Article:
Westly best choice for Democrats

With up to one-third of voters still undecided on the Democratic battle for governor in the final days of the primary campaign, it would be easy to conclude that there is little to separate the contenders, Steve Westly and Phil Angelides.

But California’s registered Democrats actually have a straightforward choice on Tuesday. Do they want a traditional partisan like Treasurer Phil Angelides, who proposes big tax increases and seems unable to see beyond divisive Sacramento politics? Or are they willing to make changes and move toward the center with Controller Steve Westly, a sensible moderate who has a better chance to win against Gov. Schwarzenegger in the November general election?

State voters have repeatedly sent loud-and-clear messages that they are tired of the unproductive political bashing that has for years passed for leadership in Sacramento. One of the reasons Arnold Schwarzenegger was elected was because he offered the promise of transcending traditional labels and bitter infighting.

For the Democrats to have a chance against Schwarzenegger, they’ll need a candidate who promises more than gridlock and finger-pointing.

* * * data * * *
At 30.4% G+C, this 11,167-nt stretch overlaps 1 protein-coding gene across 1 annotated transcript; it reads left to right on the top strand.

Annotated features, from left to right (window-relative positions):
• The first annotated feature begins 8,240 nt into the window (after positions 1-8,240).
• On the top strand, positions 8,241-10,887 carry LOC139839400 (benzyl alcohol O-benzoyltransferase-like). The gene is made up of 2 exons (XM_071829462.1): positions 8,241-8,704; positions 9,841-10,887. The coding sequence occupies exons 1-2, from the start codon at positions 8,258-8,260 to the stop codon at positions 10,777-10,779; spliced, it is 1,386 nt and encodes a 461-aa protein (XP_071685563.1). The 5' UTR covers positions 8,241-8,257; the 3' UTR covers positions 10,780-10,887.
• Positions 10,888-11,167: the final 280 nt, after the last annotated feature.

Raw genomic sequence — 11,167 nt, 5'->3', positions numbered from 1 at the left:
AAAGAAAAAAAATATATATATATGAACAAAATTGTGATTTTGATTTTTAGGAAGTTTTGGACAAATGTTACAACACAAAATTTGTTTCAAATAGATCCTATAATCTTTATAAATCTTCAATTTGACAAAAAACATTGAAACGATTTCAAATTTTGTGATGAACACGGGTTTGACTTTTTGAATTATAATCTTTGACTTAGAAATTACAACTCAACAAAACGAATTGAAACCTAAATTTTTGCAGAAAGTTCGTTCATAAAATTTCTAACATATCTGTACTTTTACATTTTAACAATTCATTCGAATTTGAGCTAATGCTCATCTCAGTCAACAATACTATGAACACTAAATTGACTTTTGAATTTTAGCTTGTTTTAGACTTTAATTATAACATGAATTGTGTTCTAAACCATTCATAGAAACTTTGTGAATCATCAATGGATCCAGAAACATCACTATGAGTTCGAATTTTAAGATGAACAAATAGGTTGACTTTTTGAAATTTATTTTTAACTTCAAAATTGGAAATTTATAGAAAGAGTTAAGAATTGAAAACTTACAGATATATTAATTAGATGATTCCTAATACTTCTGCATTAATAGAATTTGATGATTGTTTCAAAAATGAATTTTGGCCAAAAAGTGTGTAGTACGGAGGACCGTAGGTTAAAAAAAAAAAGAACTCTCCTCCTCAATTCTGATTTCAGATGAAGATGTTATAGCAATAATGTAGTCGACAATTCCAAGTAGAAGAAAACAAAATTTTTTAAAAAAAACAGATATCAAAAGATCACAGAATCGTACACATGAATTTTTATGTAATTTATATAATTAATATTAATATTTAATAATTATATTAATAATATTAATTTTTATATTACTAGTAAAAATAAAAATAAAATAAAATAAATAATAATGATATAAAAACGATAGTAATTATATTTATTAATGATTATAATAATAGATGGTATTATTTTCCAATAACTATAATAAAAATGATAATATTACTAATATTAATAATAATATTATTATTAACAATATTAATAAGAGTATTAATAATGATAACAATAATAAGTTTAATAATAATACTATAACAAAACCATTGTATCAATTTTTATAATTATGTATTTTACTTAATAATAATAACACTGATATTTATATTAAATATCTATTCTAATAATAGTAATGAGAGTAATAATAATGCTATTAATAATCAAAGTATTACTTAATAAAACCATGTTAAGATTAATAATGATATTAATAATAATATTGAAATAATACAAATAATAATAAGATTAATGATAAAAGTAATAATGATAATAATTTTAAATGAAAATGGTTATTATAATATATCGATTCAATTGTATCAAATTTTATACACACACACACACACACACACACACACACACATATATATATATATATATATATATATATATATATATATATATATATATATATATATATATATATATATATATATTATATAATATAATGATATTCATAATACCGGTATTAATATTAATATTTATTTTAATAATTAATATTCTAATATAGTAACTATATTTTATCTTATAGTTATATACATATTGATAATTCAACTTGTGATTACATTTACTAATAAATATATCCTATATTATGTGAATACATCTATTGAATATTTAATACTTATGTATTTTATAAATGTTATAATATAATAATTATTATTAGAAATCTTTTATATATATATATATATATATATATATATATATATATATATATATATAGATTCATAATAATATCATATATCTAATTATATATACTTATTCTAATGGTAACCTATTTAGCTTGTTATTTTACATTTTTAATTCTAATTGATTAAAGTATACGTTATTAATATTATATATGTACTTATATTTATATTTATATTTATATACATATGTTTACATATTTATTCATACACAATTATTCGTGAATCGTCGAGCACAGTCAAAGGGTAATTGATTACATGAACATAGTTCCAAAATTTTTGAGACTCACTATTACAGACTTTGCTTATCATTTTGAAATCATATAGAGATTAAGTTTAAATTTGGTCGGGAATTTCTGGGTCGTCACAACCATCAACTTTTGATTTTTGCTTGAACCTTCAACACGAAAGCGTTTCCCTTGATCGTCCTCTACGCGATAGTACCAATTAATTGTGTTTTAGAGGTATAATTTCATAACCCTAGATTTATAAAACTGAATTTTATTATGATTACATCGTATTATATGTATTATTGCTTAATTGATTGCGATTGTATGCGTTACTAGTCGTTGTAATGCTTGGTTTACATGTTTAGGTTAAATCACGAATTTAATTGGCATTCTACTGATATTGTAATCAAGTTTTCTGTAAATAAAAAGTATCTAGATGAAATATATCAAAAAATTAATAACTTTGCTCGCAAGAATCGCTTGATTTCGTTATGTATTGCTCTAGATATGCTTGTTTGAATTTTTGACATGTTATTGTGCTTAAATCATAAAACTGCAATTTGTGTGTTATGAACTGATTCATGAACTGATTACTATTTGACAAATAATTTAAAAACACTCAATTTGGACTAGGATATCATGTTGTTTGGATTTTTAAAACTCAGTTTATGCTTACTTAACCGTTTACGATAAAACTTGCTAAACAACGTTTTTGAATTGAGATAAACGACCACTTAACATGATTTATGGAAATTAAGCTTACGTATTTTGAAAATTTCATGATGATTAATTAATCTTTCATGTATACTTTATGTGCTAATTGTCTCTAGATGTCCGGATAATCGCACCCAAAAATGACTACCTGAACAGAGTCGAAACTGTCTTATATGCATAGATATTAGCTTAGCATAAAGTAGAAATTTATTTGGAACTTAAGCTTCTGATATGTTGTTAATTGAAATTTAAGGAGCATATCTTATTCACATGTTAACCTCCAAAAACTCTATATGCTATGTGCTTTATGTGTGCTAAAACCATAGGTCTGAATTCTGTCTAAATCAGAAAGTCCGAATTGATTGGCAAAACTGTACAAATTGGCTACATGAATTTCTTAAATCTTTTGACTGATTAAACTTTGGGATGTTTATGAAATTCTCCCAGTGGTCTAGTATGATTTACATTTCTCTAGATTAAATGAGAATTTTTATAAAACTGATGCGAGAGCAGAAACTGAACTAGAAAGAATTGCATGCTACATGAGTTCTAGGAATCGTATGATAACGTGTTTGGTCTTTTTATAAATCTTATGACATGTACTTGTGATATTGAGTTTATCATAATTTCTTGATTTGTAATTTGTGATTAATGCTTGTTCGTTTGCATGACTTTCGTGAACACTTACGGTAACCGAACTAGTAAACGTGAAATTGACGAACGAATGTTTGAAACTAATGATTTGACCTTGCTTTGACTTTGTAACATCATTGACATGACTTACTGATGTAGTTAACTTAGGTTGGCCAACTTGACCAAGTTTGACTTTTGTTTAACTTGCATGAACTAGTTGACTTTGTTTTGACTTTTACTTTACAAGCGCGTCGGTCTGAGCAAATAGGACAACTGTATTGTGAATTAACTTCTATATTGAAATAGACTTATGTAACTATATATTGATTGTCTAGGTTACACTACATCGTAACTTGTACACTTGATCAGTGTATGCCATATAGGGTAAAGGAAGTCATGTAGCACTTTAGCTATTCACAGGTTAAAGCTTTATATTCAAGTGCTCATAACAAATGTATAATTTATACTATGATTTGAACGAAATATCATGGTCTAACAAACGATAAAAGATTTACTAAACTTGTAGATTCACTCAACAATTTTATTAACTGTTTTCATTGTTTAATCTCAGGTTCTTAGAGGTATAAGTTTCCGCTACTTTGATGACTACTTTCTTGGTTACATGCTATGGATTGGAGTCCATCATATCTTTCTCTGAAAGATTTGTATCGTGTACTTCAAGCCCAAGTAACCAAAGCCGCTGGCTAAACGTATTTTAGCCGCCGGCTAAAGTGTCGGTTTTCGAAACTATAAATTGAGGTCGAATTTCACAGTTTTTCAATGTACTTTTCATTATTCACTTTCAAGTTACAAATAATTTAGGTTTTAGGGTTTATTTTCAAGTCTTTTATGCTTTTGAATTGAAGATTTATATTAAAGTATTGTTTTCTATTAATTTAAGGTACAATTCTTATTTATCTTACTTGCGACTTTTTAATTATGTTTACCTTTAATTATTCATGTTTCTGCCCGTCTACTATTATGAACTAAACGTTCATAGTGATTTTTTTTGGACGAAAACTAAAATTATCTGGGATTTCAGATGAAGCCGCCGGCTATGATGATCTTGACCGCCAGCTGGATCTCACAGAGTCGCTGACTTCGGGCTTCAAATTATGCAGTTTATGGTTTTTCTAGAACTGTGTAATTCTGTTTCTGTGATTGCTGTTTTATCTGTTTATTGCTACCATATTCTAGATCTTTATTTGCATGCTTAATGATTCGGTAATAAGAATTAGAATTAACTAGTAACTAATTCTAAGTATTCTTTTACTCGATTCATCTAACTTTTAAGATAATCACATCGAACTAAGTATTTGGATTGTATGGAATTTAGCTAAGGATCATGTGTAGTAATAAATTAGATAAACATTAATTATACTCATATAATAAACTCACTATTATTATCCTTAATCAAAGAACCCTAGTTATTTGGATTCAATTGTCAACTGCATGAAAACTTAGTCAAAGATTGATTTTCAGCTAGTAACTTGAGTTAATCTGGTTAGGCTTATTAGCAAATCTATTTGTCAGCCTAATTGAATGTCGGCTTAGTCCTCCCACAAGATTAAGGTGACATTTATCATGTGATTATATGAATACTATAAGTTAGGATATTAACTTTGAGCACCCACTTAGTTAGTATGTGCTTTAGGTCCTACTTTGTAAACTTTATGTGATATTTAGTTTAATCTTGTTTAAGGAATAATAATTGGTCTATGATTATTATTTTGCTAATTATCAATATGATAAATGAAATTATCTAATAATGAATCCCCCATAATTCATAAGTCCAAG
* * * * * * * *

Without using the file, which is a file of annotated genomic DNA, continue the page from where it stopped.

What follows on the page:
Angelides, in addition to proposing at least $5 billion in tax increases that would reverse the prudent fiscal course set by Schwarzenegger, aired television ads attacking Westly for working with Schwarzenegger on issues in 2004. Clearly meant to appeal to Angelides’ hard-core Democratic base, the ads reveal an outdated mentality at odds with what most Californians value. State residents want their elected officials, no matter what party, to work together on the issues everyone cares about — schools, roads, public safety, the economy and health care.

We laud Westly for putting aside his differences with the governor to work for common solutions. That Angelides finds fault with that should tell voters something.

Westly also has a better feel for the standards our elected officials should adhere to. He decided to return up to $92,000 in campaign contributions from a San Diego attorney who once worked at Milberg Weiss, the embattled law firm whose top partners were recently indicted in a massive fraud case involving an alleged long pattern of kickbacks for plaintiffs in class-action lawsuits. Angelides’ first reaction to the news, meanwhile, was to say he had no plans to return more than $200,000 he had received from the same attorney and his former partners.

California is beginning to rebound from years of damaging fiscal policies and a culture of political warfare in Sacramento that led to a failure to address real problems. Phil Angelides offers a return to those days. Steve Westly’s common-sense approach, ability to work toward consensus and sensible fiscal outlook make him a solid choice for Democrats.

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